Reimagining the Church's Mission from the Outside, In
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Beginning with a ‘Street Nativity Play’ that didn’t end as planned, and finishing with an open-ended conversation in the midst of the COVID-19 pandemic, Being Interrupted locates an institutionally-anxious Church of England within the wider contexts of divisions of race and class in ‘the ruins of empire’, alongside ongoing gender inequalities, the marginalization of children, and catastrophic ecological breakdown.
In the midst of this bleak picture, Al Barrett and Ruth Harley open a door to a creative disruption of the status quo, ‘from the outside, in’: the in breaking of the wild reality of the ‘Kin-dom’ of God. Through careful and unsettling readings in Mark’s gospel, alongside stories from a multicultural outer estate in east Birmingham, they paint a vivid picture of an ‘alternative economy’ for the Church’s life and mission, which begins with transformative encounters with neighbours and strangers at the edges of our churches, our neighbourhoods and our imaginations, and offers new possibilities for repentance and resurrection.
"A thought provoking and compelling read that is not afraid to tackle some of the challenging issues the Church has had to consider over recent times. Taking into account the turbulent period from Brexit, the Windrush Scandal, the Me-Too Movement to the COVID-19 Pandemic the authors examine the social fractures in the light of the biblical imperative of what it means to love our neighbour. What they offer is an inspired approach that acknowledges both the challenges and the joys that ‘being interrupted’ can bring in order to envision new possibilities. Taking a constructively critical and accessible theological examination of the current context, Al and Ruth prompt us to consider how we might be intentional about traversing those fractures as Christ’s disciples." -- Revd Dr Sharon Prentis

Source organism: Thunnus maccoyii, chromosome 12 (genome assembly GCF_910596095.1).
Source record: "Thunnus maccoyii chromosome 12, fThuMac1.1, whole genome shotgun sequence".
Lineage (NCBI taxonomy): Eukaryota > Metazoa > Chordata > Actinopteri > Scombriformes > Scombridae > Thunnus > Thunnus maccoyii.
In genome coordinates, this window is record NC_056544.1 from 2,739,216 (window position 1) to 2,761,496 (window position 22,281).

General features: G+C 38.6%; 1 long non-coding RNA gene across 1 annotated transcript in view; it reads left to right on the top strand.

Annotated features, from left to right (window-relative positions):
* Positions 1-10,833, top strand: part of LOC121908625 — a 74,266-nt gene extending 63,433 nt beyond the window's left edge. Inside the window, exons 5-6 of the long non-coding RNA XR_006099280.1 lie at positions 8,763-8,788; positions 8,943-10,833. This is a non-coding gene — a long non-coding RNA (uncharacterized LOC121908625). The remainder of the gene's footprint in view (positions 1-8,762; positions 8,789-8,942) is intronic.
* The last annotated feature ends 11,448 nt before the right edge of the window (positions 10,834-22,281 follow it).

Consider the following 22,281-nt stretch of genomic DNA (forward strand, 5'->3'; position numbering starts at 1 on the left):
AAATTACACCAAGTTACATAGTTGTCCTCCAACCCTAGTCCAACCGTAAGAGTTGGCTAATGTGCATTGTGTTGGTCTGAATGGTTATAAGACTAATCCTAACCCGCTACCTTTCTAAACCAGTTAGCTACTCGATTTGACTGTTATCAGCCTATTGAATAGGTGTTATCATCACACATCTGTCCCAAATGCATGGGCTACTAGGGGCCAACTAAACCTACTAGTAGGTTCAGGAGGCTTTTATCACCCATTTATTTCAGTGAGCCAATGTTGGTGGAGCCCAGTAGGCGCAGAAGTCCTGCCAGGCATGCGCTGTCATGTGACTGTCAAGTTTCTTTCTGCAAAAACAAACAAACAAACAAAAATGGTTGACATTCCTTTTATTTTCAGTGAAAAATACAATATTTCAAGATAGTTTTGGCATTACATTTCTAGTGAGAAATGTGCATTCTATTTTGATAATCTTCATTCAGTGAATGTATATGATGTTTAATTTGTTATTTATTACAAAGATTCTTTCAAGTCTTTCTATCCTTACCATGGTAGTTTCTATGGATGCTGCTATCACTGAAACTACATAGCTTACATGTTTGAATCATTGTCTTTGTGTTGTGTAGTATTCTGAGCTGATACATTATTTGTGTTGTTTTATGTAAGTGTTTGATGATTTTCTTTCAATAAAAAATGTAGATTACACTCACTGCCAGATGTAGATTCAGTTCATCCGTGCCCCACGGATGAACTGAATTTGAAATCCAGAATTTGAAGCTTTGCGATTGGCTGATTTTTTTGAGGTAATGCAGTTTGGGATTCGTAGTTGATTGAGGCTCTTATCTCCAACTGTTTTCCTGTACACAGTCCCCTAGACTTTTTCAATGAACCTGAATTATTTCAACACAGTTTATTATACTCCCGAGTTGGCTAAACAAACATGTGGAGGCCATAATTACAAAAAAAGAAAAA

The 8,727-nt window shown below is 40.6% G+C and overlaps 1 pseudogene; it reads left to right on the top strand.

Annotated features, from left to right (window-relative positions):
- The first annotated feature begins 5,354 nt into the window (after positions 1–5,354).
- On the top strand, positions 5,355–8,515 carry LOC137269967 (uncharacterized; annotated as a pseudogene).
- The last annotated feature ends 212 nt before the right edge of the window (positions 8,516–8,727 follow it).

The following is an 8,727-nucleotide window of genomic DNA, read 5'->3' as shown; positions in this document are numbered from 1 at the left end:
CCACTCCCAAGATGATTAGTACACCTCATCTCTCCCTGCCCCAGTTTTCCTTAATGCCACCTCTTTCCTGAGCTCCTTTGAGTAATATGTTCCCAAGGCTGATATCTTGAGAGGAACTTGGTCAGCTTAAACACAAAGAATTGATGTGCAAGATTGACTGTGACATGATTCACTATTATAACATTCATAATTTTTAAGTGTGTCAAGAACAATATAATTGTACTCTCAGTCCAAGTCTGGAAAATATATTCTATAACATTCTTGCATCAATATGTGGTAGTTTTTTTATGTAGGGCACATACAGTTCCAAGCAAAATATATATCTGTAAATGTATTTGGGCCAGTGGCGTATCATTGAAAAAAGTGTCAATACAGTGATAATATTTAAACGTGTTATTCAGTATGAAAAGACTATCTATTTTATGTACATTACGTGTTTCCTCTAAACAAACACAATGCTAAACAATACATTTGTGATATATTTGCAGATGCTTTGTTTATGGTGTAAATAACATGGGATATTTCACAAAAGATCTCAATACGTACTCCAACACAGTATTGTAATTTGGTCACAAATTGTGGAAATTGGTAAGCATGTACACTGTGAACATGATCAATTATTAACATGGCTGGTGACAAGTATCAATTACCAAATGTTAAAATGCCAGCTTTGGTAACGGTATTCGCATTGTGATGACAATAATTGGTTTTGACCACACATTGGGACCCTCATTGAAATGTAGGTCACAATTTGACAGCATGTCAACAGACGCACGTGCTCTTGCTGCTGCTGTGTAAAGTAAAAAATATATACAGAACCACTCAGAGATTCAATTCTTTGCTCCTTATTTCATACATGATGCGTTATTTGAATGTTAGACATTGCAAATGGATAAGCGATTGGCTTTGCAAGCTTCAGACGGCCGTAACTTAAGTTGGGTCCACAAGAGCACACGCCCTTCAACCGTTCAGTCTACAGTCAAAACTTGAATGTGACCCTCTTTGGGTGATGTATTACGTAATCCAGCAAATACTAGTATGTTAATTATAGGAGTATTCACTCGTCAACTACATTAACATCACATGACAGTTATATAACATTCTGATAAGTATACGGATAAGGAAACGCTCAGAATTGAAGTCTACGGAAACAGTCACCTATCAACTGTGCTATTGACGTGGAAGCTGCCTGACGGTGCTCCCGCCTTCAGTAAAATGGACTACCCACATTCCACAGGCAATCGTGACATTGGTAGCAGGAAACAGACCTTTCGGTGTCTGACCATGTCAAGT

"Here is a primer for our times written by two people who help me to feel hopeful about the church and the future of Christian faith. Rooted in practice as well as wide scholarship and prayer, clear-eyed about the urgent issues of our day, this book challenges the multiple ways in which privilege operates to 'other' and refuse the gifts of those who are different from us. It will help individuals and communities find new ways to co-operate with the Spirit of God in her fluid, generative work of kindling and sustaining life - in unlikely and surprising places and ways." -- Professor Nicola Slee
"...a creative, interdisciplinary contextual missiology, which breaks new ground by incorporating a multidimensional analysis (race, class and gender). The book adds to a small number of texts written by theologians racialised as white, that rise to the challenge for racial justice in Christian theology. The book's mix of theory, practice and creative arts make it an essential 'action book' for individual Christians and churches seeking to interrupt the long history of oppression(s) from, and in British churches." -- Professor Robert Beckford
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